Now that it's almost June, the worms have taken many of the leaves into the ground already so it won't be much of an issue when I plant beans and cucumbers. It's been so cool and rainy I thought they would just rot if I planted sooner.

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Lark
Wisconsin zone 4/5
2279 Posts
(Offline)
16
May 31, 2017 - 6:23 am

Yes, I have mulch in the beds when planting.  I do as you, I push the mulch aside and scratch up the soil a little or add a potting mix to the top when planting seeds.  Otherwise I just push leaves a side then dig a hole for the plant and push the leaves (mulch) around the plant.  With the seeds I do not put the mulch back over the newly planted seeds until they emerge and are a couple inches high.

Decomposed mulch has not been a problem YET in the height with the cinder blocks.  I kind of push the soil away from the edges, making a slight mound.  But I do think I will be taking some of this good compost/soil out and sharing it in other beds or areas this next year.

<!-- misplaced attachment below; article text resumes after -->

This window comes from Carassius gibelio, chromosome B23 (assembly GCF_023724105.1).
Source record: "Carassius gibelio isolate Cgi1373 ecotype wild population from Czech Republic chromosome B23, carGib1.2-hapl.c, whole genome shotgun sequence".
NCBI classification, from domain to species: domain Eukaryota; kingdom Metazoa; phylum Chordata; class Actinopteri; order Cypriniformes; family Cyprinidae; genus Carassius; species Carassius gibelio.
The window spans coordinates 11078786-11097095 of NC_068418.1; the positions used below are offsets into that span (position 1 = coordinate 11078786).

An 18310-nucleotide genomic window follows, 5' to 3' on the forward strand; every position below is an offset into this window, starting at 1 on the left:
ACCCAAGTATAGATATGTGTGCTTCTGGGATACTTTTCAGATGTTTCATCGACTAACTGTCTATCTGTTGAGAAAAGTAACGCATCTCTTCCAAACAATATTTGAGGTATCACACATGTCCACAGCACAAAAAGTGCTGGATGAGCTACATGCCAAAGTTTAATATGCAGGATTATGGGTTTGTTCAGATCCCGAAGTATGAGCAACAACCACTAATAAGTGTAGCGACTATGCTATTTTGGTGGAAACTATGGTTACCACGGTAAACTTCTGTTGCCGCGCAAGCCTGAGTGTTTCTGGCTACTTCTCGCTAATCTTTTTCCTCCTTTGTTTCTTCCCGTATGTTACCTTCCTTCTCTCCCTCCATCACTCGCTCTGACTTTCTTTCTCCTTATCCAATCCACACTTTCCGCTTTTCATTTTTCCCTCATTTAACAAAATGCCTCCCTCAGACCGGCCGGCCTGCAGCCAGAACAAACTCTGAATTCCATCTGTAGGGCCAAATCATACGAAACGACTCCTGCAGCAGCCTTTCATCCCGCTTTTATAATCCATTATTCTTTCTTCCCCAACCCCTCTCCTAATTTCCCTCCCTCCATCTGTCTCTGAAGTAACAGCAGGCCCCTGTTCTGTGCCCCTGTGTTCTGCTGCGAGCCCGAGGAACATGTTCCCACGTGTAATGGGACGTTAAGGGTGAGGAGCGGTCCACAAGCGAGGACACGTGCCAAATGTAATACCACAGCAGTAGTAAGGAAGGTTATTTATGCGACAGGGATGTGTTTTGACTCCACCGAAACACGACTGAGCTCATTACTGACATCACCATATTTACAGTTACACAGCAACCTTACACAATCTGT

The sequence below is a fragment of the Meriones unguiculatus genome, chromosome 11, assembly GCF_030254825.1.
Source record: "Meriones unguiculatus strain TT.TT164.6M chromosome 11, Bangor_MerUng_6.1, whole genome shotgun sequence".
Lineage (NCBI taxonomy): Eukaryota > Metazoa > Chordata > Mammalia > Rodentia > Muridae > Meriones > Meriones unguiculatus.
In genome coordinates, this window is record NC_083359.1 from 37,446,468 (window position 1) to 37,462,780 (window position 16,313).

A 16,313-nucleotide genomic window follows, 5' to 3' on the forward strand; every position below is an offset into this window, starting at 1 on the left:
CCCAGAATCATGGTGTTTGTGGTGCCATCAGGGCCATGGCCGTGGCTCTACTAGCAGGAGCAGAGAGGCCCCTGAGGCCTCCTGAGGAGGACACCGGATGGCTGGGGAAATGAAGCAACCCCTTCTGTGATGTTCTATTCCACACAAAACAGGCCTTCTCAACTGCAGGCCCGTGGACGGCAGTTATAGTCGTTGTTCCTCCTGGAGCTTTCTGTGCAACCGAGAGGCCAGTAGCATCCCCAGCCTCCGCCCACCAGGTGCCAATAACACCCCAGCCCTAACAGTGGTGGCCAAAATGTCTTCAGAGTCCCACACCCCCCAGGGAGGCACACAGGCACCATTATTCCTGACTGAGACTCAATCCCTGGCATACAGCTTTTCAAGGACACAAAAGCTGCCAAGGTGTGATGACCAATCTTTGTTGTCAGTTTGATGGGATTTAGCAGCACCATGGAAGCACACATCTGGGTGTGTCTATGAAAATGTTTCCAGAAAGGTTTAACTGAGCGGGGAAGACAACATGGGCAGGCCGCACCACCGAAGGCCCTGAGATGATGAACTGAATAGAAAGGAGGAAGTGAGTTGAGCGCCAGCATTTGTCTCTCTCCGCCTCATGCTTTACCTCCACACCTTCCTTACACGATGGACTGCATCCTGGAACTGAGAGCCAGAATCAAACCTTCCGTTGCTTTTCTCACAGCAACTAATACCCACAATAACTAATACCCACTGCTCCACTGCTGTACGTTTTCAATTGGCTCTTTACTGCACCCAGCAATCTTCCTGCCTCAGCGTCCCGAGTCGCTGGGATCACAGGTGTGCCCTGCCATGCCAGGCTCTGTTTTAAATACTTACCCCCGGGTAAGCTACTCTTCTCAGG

Have fun my friend.  HAPPY HARVESTING.

Dousman, Wisconsin, zone 5

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CarolJean
central Wisconsin
99 Posts
(Offline)
17
May 31, 2017 - 9:20 am

Thanks for your answers and information.  I want to add more inches of mulch this fall adding to my soil in a more natural way.

Finally some sun today - yay!!  Hope my body is sore and tired by this evening!

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Lark
Wisconsin zone 4/5
2279 Posts
(Offline)
18
May 31, 2017 - 1:24 pm

I am so happy to see the sun too.  Unfortunately I had errands to do this morning.  Making dinner now.  Hope to get out in the gardens later for a few hours. 

  I add to my soil all through the gardening season.  Chop & drop.  I just pulled radishes today.  I clipped off the tops immediately and let them lay on the soil.  I will be chopping back my comfrey any day now and mulch the top of the raised bed with it. 

Dousman, Wisconsin, zone 5